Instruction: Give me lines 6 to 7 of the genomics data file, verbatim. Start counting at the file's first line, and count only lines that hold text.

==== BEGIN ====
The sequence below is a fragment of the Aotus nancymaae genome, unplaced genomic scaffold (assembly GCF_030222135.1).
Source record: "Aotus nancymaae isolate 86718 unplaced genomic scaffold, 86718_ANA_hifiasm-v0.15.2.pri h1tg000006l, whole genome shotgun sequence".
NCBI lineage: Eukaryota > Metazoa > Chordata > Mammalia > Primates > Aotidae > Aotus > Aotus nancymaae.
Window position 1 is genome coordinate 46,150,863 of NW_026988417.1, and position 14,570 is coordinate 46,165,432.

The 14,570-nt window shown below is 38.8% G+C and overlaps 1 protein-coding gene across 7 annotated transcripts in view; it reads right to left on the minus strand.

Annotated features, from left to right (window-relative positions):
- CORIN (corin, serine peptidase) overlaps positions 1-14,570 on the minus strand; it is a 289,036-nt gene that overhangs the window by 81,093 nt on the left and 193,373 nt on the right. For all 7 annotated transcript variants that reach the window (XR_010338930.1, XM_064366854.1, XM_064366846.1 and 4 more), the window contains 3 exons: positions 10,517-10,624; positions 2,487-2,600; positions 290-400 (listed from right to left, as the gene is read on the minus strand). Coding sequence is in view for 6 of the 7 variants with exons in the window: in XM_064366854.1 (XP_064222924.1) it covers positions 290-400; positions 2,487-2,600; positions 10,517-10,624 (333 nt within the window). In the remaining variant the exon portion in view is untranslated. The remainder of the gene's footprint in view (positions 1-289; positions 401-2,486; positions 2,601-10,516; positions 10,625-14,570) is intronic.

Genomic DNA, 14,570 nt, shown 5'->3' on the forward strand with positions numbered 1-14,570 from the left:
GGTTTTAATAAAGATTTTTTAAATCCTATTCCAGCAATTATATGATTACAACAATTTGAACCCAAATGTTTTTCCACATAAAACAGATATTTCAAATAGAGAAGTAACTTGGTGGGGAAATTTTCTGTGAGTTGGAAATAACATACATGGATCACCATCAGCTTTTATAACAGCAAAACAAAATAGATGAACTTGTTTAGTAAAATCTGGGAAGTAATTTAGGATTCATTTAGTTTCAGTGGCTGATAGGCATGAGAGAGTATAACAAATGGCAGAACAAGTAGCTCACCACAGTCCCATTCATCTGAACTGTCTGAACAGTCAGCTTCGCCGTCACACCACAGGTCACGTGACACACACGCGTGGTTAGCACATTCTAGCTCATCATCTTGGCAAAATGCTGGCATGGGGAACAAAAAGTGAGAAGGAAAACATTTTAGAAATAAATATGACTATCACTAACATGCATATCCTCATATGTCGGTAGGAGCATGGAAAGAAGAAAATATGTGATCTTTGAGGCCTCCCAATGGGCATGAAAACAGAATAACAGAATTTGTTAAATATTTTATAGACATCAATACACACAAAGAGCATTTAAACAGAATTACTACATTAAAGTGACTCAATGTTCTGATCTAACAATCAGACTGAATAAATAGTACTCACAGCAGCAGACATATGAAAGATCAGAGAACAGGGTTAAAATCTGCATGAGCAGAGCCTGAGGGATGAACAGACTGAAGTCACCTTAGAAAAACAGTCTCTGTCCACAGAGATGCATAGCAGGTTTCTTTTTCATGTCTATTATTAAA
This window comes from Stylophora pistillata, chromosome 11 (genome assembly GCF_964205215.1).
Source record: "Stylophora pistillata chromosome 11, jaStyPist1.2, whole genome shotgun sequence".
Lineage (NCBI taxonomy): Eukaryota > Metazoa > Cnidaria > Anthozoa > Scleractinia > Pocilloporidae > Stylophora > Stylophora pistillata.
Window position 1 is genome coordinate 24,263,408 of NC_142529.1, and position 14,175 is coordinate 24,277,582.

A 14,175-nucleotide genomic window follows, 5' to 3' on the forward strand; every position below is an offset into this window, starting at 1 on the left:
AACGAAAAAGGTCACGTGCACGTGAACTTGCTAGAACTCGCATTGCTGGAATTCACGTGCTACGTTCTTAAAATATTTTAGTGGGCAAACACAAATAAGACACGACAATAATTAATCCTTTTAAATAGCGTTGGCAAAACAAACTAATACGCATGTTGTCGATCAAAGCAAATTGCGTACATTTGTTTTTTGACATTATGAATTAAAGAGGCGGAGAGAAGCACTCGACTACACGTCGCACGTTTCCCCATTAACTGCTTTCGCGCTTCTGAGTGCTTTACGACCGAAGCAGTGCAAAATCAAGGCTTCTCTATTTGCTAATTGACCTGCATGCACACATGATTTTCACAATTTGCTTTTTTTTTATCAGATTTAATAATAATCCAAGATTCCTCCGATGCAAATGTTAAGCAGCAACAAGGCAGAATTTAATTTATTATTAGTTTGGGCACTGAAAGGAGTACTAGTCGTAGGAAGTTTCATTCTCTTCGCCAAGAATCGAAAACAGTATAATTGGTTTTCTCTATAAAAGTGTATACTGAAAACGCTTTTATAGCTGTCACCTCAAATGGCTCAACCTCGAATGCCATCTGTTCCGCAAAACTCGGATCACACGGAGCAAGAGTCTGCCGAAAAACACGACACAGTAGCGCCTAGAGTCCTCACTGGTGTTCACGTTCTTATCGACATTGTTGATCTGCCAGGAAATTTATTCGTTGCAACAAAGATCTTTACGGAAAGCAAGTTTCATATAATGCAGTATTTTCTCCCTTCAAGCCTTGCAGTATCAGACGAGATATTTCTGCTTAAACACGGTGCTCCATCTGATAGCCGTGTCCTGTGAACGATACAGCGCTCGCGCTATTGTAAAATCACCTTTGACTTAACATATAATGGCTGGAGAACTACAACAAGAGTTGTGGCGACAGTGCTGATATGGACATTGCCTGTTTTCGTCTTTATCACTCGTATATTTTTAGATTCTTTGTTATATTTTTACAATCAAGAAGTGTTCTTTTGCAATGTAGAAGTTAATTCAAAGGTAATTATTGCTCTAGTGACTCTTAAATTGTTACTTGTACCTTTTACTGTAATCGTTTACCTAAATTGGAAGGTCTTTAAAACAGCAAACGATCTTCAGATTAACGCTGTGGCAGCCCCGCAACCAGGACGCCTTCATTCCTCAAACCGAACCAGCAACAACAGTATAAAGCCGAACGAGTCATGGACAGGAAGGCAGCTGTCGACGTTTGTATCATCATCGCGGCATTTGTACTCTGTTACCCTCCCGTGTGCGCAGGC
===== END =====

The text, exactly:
Annotated features, from left to right (window-relative positions):
- CORIN (corin, serine peptidase) overlaps positions 1-14,570 on the minus strand; it is a 289,036-nt gene that overhangs the window by 81,093 nt on the left and 193,373 nt on the right. For all 7 annotated transcript variants that reach the window (XR_010338930.1, XM_064366854.1, XM_064366846.1 and 4 more), the window contains 3 exons: positions 10,517-10,624; positions 2,487-2,600; positions 290-400 (listed from right to left, as the gene is read on the minus strand). Coding sequence is in view for 6 of the 7 variants with exons in the window: in XM_064366854.1 (XP_064222924.1) it covers positions 290-400; positions 2,487-2,600; positions 10,517-10,624 (333 nt within the window). In the remaining variant the exon portion in view is untranslated. The remainder of the gene's footprint in view (positions 1-289; positions 401-2,486; positions 2,601-10,516; positions 10,625-14,570) is intronic.